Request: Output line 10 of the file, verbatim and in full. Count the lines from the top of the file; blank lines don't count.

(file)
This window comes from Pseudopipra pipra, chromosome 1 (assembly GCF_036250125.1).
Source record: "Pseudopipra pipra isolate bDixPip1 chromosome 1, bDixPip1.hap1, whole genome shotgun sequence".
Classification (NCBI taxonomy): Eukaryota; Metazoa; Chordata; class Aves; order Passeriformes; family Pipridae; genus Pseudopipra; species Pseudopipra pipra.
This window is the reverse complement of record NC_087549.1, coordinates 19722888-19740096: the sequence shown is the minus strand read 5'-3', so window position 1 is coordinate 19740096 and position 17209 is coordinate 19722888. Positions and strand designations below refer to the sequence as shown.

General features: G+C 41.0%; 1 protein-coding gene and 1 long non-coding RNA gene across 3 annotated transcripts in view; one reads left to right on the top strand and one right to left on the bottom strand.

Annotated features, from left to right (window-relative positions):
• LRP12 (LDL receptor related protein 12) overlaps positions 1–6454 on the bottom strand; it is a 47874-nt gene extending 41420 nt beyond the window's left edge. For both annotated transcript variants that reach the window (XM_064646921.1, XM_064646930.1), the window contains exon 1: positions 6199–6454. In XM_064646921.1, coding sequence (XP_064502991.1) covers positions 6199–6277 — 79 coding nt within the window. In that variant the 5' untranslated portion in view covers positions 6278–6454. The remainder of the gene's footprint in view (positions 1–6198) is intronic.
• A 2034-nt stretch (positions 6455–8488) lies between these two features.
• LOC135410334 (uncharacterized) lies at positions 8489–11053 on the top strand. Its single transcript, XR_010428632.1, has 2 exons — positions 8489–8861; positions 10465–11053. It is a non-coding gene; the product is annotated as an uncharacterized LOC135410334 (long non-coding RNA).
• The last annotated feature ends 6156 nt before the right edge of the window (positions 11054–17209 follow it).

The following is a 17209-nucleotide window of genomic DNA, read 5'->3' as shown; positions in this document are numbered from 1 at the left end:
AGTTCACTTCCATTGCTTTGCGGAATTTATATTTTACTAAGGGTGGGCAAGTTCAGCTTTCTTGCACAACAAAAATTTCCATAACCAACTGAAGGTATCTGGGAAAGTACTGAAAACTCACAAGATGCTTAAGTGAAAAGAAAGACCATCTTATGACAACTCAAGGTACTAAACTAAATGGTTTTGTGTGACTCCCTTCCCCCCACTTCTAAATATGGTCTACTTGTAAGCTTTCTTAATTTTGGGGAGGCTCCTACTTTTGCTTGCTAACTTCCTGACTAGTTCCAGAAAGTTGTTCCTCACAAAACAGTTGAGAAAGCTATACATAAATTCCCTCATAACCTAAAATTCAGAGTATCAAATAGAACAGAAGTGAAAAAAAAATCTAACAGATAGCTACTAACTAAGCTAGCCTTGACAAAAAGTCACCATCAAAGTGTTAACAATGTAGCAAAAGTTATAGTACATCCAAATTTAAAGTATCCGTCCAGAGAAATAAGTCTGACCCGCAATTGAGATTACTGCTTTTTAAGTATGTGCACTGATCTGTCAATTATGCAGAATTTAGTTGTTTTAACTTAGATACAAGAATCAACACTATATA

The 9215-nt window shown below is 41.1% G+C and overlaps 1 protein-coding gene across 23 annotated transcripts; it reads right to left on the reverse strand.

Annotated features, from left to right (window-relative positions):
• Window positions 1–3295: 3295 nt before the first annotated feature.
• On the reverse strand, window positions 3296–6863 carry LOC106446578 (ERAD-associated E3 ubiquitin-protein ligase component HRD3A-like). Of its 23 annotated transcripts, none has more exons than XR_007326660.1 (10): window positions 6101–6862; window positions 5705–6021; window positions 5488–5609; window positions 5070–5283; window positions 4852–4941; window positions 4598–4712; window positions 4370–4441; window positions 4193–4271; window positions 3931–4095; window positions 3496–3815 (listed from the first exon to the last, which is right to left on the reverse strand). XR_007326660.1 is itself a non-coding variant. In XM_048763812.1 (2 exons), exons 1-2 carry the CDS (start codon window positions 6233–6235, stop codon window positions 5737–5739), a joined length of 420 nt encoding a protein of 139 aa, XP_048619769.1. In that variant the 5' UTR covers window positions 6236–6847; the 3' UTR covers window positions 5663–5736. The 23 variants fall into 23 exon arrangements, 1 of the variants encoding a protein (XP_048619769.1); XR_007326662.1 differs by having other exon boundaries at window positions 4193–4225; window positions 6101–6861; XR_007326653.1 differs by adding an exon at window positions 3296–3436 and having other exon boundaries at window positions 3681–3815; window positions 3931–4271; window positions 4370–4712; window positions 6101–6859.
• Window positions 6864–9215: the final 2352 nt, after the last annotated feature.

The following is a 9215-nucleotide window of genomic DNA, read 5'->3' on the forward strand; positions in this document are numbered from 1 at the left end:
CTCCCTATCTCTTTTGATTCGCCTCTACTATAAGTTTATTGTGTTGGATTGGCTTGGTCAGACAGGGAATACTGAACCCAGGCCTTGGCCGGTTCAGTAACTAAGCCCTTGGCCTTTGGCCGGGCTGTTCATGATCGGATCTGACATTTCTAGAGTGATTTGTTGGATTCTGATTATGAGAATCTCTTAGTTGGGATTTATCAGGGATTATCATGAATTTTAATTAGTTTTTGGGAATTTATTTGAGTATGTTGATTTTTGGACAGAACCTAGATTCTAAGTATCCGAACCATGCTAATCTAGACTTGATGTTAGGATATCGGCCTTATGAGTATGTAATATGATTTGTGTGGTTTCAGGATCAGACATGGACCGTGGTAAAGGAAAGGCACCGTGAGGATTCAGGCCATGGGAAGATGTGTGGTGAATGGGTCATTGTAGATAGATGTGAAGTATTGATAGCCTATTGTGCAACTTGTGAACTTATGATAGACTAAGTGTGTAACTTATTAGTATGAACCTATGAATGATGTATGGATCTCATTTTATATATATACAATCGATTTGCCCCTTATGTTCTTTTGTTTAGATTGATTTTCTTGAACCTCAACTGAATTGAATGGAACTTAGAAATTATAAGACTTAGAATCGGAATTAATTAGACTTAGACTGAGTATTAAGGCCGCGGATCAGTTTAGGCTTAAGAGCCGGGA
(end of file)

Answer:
• The last annotated feature ends 6156 nt before the right edge of the window (positions 11054–17209 follow it).